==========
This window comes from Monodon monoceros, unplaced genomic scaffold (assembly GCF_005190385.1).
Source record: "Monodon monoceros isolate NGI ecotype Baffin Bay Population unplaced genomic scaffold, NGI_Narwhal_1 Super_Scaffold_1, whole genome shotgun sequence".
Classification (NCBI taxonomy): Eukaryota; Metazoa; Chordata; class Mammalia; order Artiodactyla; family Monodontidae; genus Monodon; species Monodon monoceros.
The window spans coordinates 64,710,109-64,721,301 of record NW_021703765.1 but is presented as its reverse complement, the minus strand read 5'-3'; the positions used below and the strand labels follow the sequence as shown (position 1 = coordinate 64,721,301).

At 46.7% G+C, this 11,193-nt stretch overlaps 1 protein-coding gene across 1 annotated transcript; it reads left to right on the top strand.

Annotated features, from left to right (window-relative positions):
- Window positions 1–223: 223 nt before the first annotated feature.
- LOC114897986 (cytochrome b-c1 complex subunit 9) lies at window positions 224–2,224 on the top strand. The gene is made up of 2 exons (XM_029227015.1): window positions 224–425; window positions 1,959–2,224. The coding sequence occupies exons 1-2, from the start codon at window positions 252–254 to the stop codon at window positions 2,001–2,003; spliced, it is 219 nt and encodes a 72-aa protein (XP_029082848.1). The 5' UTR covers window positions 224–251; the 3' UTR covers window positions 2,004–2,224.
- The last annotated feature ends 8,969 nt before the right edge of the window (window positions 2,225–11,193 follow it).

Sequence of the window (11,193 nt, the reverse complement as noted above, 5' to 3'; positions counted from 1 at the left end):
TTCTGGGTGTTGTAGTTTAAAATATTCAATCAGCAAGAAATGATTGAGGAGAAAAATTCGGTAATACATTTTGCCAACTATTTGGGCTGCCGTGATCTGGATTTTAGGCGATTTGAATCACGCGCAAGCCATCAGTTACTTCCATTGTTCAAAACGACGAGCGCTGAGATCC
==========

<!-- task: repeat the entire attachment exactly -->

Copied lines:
This window comes from Monodon monoceros, unplaced genomic scaffold (assembly GCF_005190385.1).
Source record: "Monodon monoceros isolate NGI ecotype Baffin Bay Population unplaced genomic scaffold, NGI_Narwhal_1 Super_Scaffold_1, whole genome shotgun sequence".
Classification (NCBI taxonomy): Eukaryota; Metazoa; Chordata; class Mammalia; order Artiodactyla; family Monodontidae; genus Monodon; species Monodon monoceros.
The window spans coordinates 64,710,109-64,721,301 of record NW_021703765.1 but is presented as its reverse complement, the minus strand read 5'-3'; the positions used below and the strand labels follow the sequence as shown (position 1 = coordinate 64,721,301).

At 46.7% G+C, this 11,193-nt stretch overlaps 1 protein-coding gene across 1 annotated transcript; it reads left to right on the top strand.

Annotated features, from left to right (window-relative positions):
- Window positions 1–223: 223 nt before the first annotated feature.
- LOC114897986 (cytochrome b-c1 complex subunit 9) lies at window positions 224–2,224 on the top strand. The gene is made up of 2 exons (XM_029227015.1): window positions 224–425; window positions 1,959–2,224. The coding sequence occupies exons 1-2, from the start codon at window positions 252–254 to the stop codon at window positions 2,001–2,003; spliced, it is 219 nt and encodes a 72-aa protein (XP_029082848.1). The 5' UTR covers window positions 224–251; the 3' UTR covers window positions 2,004–2,224.
- The last annotated feature ends 8,969 nt before the right edge of the window (window positions 2,225–11,193 follow it).

Sequence of the window (11,193 nt, the reverse complement as noted above, 5' to 3'; positions counted from 1 at the left end):
TTCTGGGTGTTGTAGTTTAAAATATTCAATCAGCAAGAAATGATTGAGGAGAAAAATTCGGTAATACATTTTGCCAACTATTTGGGCTGCCGTGATCTGGATTTTAGGCGATTTGAATCACGCGCAAGCCATCAGTTACTTCCATTGTTCAAAACGACGAGCGCTGAGATCC